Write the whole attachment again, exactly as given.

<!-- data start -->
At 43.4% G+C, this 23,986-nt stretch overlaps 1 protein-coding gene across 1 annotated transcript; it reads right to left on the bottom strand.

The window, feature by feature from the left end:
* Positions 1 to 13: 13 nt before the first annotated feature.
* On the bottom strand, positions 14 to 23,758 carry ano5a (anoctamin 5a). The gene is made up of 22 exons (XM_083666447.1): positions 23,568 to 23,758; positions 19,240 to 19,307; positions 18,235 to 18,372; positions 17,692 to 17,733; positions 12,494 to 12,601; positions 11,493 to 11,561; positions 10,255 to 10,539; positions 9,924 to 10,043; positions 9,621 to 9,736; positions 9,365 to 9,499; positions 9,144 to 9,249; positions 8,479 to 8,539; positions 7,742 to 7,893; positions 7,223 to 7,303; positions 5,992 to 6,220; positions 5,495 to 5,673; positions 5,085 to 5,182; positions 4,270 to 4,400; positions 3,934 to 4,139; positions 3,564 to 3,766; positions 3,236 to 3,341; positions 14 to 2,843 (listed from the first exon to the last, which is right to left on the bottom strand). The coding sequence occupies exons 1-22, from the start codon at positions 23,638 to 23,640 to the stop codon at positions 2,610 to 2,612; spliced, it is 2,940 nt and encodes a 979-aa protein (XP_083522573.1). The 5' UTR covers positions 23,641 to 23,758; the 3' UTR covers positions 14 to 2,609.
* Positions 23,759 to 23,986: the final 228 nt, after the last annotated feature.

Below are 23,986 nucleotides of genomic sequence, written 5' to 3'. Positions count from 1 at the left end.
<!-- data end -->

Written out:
At 43.4% G+C, this 23,986-nt stretch overlaps 1 protein-coding gene across 1 annotated transcript; it reads right to left on the bottom strand.

The window, feature by feature from the left end:
* Positions 1 to 13: 13 nt before the first annotated feature.
* On the bottom strand, positions 14 to 23,758 carry ano5a (anoctamin 5a). The gene is made up of 22 exons (XM_083666447.1): positions 23,568 to 23,758; positions 19,240 to 19,307; positions 18,235 to 18,372; positions 17,692 to 17,733; positions 12,494 to 12,601; positions 11,493 to 11,561; positions 10,255 to 10,539; positions 9,924 to 10,043; positions 9,621 to 9,736; positions 9,365 to 9,499; positions 9,144 to 9,249; positions 8,479 to 8,539; positions 7,742 to 7,893; positions 7,223 to 7,303; positions 5,992 to 6,220; positions 5,495 to 5,673; positions 5,085 to 5,182; positions 4,270 to 4,400; positions 3,934 to 4,139; positions 3,564 to 3,766; positions 3,236 to 3,341; positions 14 to 2,843 (listed from the first exon to the last, which is right to left on the bottom strand). The coding sequence occupies exons 1-22, from the start codon at positions 23,638 to 23,640 to the stop codon at positions 2,610 to 2,612; spliced, it is 2,940 nt and encodes a 979-aa protein (XP_083522573.1). The 5' UTR covers positions 23,641 to 23,758; the 3' UTR covers positions 14 to 2,609.
* Positions 23,759 to 23,986: the final 228 nt, after the last annotated feature.

Below are 23,986 nucleotides of genomic sequence, written 5' to 3'. Positions count from 1 at the left end.